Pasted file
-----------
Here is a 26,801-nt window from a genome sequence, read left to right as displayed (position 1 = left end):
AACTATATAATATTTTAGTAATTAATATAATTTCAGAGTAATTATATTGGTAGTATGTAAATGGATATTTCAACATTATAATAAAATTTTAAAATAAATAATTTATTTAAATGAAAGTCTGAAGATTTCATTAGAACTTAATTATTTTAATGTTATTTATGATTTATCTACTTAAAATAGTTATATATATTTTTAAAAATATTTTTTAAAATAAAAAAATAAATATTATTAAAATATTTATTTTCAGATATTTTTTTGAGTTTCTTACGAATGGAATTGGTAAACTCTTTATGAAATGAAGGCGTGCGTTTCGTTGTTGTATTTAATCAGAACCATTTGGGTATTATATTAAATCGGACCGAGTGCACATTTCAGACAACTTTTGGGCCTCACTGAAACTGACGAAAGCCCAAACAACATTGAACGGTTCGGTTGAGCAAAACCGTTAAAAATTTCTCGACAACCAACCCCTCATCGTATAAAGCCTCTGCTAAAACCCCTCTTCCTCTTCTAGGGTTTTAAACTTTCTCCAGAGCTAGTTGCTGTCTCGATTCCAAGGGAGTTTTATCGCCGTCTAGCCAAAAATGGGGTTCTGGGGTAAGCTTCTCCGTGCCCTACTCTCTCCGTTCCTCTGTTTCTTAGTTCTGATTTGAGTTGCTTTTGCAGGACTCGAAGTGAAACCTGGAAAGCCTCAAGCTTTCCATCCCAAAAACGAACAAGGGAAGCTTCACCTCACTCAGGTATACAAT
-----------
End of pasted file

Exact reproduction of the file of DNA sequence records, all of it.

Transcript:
Here is a 26,801-nt window from a genome sequence, read left to right as displayed (position 1 = left end):
AACTATATAATATTTTAGTAATTAATATAATTTCAGAGTAATTATATTGGTAGTATGTAAATGGATATTTCAACATTATAATAAAATTTTAAAATAAATAATTTATTTAAATGAAAGTCTGAAGATTTCATTAGAACTTAATTATTTTAATGTTATTTATGATTTATCTACTTAAAATAGTTATATATATTTTTAAAAATATTTTTTAAAATAAAAAAATAAATATTATTAAAATATTTATTTTCAGATATTTTTTTGAGTTTCTTACGAATGGAATTGGTAAACTCTTTATGAAATGAAGGCGTGCGTTTCGTTGTTGTATTTAATCAGAACCATTTGGGTATTATATTAAATCGGACCGAGTGCACATTTCAGACAACTTTTGGGCCTCACTGAAACTGACGAAAGCCCAAACAACATTGAACGGTTCGGTTGAGCAAAACCGTTAAAAATTTCTCGACAACCAACCCCTCATCGTATAAAGCCTCTGCTAAAACCCCTCTTCCTCTTCTAGGGTTTTAAACTTTCTCCAGAGCTAGTTGCTGTCTCGATTCCAAGGGAGTTTTATCGCCGTCTAGCCAAAAATGGGGTTCTGGGGTAAGCTTCTCCGTGCCCTACTCTCTCCGTTCCTCTGTTTCTTAGTTCTGATTTGAGTTGCTTTTGCAGGACTCGAAGTGAAACCTGGAAAGCCTCAAGCTTTCCATCCCAAAAACGAACAAGGGAAGCTTCACCTCACTCAGGTATACAAT